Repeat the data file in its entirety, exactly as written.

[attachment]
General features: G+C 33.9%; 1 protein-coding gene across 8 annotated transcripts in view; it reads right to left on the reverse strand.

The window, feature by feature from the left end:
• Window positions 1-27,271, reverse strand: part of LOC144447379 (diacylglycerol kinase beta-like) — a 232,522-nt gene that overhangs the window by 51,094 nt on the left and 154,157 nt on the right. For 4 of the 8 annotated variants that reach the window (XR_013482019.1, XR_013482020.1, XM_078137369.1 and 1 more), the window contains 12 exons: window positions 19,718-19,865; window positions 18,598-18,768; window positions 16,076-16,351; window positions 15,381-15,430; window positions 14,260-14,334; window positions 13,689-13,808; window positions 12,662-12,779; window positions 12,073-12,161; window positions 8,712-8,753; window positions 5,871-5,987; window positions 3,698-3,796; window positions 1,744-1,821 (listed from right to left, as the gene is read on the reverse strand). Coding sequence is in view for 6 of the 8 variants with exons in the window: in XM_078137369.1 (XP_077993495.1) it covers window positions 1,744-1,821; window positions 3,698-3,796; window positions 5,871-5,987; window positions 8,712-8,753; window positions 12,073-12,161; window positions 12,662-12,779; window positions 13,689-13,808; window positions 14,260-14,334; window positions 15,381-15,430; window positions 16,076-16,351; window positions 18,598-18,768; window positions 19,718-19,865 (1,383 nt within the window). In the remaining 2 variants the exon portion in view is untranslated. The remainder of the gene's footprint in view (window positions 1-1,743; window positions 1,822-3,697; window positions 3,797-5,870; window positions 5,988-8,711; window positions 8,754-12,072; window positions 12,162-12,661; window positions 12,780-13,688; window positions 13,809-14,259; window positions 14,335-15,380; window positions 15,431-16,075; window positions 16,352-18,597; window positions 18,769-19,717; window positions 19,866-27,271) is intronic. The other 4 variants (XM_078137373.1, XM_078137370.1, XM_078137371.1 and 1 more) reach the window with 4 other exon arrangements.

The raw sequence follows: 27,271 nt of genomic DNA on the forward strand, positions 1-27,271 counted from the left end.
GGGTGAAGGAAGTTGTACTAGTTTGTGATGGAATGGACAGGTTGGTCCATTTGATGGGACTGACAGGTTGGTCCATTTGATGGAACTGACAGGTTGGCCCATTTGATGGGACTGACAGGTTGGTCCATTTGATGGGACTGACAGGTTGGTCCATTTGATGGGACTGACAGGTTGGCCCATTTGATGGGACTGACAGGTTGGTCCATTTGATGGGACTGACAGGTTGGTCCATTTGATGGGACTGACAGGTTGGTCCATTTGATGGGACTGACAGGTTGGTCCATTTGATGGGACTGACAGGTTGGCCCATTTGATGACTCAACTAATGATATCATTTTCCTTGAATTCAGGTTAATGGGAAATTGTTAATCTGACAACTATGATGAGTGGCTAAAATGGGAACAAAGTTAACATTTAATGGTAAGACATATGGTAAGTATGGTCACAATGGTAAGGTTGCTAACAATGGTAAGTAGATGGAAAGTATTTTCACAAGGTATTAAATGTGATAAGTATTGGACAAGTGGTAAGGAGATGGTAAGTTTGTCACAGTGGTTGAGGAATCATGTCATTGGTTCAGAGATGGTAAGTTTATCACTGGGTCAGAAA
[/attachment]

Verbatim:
General features: G+C 33.9%; 1 protein-coding gene across 8 annotated transcripts in view; it reads right to left on the reverse strand.

The window, feature by feature from the left end:
• Window positions 1-27,271, reverse strand: part of LOC144447379 (diacylglycerol kinase beta-like) — a 232,522-nt gene that overhangs the window by 51,094 nt on the left and 154,157 nt on the right. For 4 of the 8 annotated variants that reach the window (XR_013482019.1, XR_013482020.1, XM_078137369.1 and 1 more), the window contains 12 exons: window positions 19,718-19,865; window positions 18,598-18,768; window positions 16,076-16,351; window positions 15,381-15,430; window positions 14,260-14,334; window positions 13,689-13,808; window positions 12,662-12,779; window positions 12,073-12,161; window positions 8,712-8,753; window positions 5,871-5,987; window positions 3,698-3,796; window positions 1,744-1,821 (listed from right to left, as the gene is read on the reverse strand). Coding sequence is in view for 6 of the 8 variants with exons in the window: in XM_078137369.1 (XP_077993495.1) it covers window positions 1,744-1,821; window positions 3,698-3,796; window positions 5,871-5,987; window positions 8,712-8,753; window positions 12,073-12,161; window positions 12,662-12,779; window positions 13,689-13,808; window positions 14,260-14,334; window positions 15,381-15,430; window positions 16,076-16,351; window positions 18,598-18,768; window positions 19,718-19,865 (1,383 nt within the window). In the remaining 2 variants the exon portion in view is untranslated. The remainder of the gene's footprint in view (window positions 1-1,743; window positions 1,822-3,697; window positions 3,797-5,870; window positions 5,988-8,711; window positions 8,754-12,072; window positions 12,162-12,661; window positions 12,780-13,688; window positions 13,809-14,259; window positions 14,335-15,380; window positions 15,431-16,075; window positions 16,352-18,597; window positions 18,769-19,717; window positions 19,866-27,271) is intronic. The other 4 variants (XM_078137373.1, XM_078137370.1, XM_078137371.1 and 1 more) reach the window with 4 other exon arrangements.

The raw sequence follows: 27,271 nt of genomic DNA on the forward strand, positions 1-27,271 counted from the left end.
GGGTGAAGGAAGTTGTACTAGTTTGTGATGGAATGGACAGGTTGGTCCATTTGATGGGACTGACAGGTTGGTCCATTTGATGGAACTGACAGGTTGGCCCATTTGATGGGACTGACAGGTTGGTCCATTTGATGGGACTGACAGGTTGGTCCATTTGATGGGACTGACAGGTTGGCCCATTTGATGGGACTGACAGGTTGGTCCATTTGATGGGACTGACAGGTTGGTCCATTTGATGGGACTGACAGGTTGGTCCATTTGATGGGACTGACAGGTTGGTCCATTTGATGGGACTGACAGGTTGGCCCATTTGATGACTCAACTAATGATATCATTTTCCTTGAATTCAGGTTAATGGGAAATTGTTAATCTGACAACTATGATGAGTGGCTAAAATGGGAACAAAGTTAACATTTAATGGTAAGACATATGGTAAGTATGGTCACAATGGTAAGGTTGCTAACAATGGTAAGTAGATGGAAAGTATTTTCACAAGGTATTAAATGTGATAAGTATTGGACAAGTGGTAAGGAGATGGTAAGTTTGTCACAGTGGTTGAGGAATCATGTCATTGGTTCAGAGATGGTAAGTTTATCACTGGGTCAGAAA